Sixth Circuit Reverses District Court, Finding Long-Term Disability Beneficiary Entitled to Cost of Living Increase

Mar 31, 2015 - Articles by

On March 25, 2015, in an unpublished opinion, the United States Court of Appeals, 6th Circuit, found that Michael Stiso was entitled to a cost of living adjustment with regards to his long-term disability benefit. Mr. Stiso had been receiving long-term disability benefits under his employer’s disability insurance plan and believed he was entitled to a seven percent per year cost-of-living adjustment as described in the long-term disability plan and summary plan description.

The Sixth Circuit, in reversing the District Court’s ruling, stated

By providing plaintiff with a summary plan description that led plaintiff reasonably to understand that he would receive a 7% yearly increase in benefit and then denying his claim despite the explicit language in the summary plan description, both [his employer] International Steel and defendant [plan administrator] Metropolitan Life Insurance Company breached their fiduciary responsibilities to plaintiff.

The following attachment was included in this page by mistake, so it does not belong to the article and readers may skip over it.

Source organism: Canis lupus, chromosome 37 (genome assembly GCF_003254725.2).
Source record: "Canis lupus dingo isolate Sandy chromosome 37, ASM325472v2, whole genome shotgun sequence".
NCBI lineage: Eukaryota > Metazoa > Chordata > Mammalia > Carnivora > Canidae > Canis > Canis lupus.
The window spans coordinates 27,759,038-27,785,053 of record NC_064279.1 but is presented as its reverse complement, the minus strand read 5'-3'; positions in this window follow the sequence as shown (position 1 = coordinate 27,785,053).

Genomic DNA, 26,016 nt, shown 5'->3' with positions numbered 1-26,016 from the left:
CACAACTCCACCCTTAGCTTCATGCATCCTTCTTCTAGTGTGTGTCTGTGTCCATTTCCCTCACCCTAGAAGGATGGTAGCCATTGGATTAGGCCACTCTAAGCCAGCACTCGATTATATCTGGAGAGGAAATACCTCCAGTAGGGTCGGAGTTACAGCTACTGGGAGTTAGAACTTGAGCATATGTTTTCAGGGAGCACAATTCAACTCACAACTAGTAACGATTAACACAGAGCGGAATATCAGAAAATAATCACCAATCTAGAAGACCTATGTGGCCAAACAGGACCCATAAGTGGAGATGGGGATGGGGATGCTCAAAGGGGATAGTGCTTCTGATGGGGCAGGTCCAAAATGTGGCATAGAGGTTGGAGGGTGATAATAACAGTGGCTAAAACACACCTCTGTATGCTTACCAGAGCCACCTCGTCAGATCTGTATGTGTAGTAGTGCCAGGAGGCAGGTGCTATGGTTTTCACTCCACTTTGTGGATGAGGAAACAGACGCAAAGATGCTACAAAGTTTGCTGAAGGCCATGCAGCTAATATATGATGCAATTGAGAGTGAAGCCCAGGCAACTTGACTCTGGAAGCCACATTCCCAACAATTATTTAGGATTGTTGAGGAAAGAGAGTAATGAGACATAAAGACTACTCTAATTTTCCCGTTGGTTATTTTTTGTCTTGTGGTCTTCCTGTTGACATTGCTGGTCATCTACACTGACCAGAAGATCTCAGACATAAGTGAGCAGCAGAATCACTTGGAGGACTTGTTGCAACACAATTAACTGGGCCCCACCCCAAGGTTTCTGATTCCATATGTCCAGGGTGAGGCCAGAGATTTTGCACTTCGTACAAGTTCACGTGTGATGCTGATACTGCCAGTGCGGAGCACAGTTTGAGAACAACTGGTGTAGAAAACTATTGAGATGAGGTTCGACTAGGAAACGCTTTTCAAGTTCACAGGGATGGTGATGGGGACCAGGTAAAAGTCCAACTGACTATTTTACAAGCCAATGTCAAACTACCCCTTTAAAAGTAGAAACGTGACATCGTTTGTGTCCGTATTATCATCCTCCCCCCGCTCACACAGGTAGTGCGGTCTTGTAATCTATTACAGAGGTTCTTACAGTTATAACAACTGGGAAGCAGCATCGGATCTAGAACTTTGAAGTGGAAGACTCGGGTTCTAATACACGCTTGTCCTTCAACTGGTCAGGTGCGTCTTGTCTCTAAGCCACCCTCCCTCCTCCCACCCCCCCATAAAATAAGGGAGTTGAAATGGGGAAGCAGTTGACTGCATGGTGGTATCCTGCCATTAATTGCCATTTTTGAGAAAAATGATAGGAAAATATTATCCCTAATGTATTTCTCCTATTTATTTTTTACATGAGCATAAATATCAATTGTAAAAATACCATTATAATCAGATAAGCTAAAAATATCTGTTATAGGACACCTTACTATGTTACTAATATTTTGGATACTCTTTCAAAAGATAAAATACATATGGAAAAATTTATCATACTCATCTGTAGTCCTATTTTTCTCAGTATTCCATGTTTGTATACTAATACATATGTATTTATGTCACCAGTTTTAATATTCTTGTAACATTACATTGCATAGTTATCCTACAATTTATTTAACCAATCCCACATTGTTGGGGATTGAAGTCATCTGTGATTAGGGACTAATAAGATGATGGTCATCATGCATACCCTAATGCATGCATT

After explaining that the plan was covered under ERISA and that employer’s generally only give their employees the summary plan description, and not the plan itself, the Sixth Circuit concluded International Steel had “breached its fiduciary duty by issuing a summary plan description that did not accurately reflect the terms of the plan.” Next, the court explained how MetLife, as the administrator of the plan, also had a fiduciary duty to Mr. Stiso. The court agreed with Mr. Stiso’s argument that MetLife’s “interpretation of the Plan in a manner which benefited itself rather than the plan beneficiaries and in a manner to serve its own financial interests and knowingly contrary to the promises of the summary plan description” was a breach of its fiduciary duty. (Internal quotes omitted).

The Sixth Circuit concluded that based on the breaches of fiduciary duty, it must reverse the District Court’s decision in favor of International Steel and MetLife, and remand the case back to district court where Mr. Stiso is entitled to seek appropriate equitable relief.

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